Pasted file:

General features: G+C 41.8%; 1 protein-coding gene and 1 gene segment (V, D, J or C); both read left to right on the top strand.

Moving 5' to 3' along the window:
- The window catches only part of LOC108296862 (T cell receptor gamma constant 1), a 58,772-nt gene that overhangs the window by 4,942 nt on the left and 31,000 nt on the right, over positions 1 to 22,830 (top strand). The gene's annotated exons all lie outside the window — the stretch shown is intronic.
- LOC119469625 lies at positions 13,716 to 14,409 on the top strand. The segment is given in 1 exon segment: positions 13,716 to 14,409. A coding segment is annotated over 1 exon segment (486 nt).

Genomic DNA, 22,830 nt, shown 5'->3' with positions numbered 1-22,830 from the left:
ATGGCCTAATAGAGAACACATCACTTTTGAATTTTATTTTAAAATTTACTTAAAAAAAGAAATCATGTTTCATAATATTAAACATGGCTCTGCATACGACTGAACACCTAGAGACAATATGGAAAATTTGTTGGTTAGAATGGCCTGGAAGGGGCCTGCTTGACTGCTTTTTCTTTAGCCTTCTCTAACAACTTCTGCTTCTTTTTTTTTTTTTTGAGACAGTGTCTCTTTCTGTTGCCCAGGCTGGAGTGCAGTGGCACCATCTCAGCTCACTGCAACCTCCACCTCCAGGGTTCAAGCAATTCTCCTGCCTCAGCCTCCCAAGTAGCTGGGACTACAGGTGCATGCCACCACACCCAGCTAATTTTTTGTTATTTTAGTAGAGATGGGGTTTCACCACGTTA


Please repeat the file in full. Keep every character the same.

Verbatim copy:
General features: G+C 41.8%; 1 protein-coding gene and 1 gene segment (V, D, J or C); both read left to right on the top strand.

Moving 5' to 3' along the window:
- The window catches only part of LOC108296862 (T cell receptor gamma constant 1), a 58,772-nt gene that overhangs the window by 4,942 nt on the left and 31,000 nt on the right, over positions 1 to 22,830 (top strand). The gene's annotated exons all lie outside the window — the stretch shown is intronic.
- LOC119469625 lies at positions 13,716 to 14,409 on the top strand. The segment is given in 1 exon segment: positions 13,716 to 14,409. A coding segment is annotated over 1 exon segment (486 nt).

Genomic DNA, 22,830 nt, shown 5'->3' with positions numbered 1-22,830 from the left:
ATGGCCTAATAGAGAACACATCACTTTTGAATTTTATTTTAAAATTTACTTAAAAAAAGAAATCATGTTTCATAATATTAAACATGGCTCTGCATACGACTGAACACCTAGAGACAATATGGAAAATTTGTTGGTTAGAATGGCCTGGAAGGGGCCTGCTTGACTGCTTTTTCTTTAGCCTTCTCTAACAACTTCTGCTTCTTTTTTTTTTTTTTGAGACAGTGTCTCTTTCTGTTGCCCAGGCTGGAGTGCAGTGGCACCATCTCAGCTCACTGCAACCTCCACCTCCAGGGTTCAAGCAATTCTCCTGCCTCAGCCTCCCAAGTAGCTGGGACTACAGGTGCATGCCACCACACCCAGCTAATTTTTTGTTATTTTAGTAGAGATGGGGTTTCACCACGTTA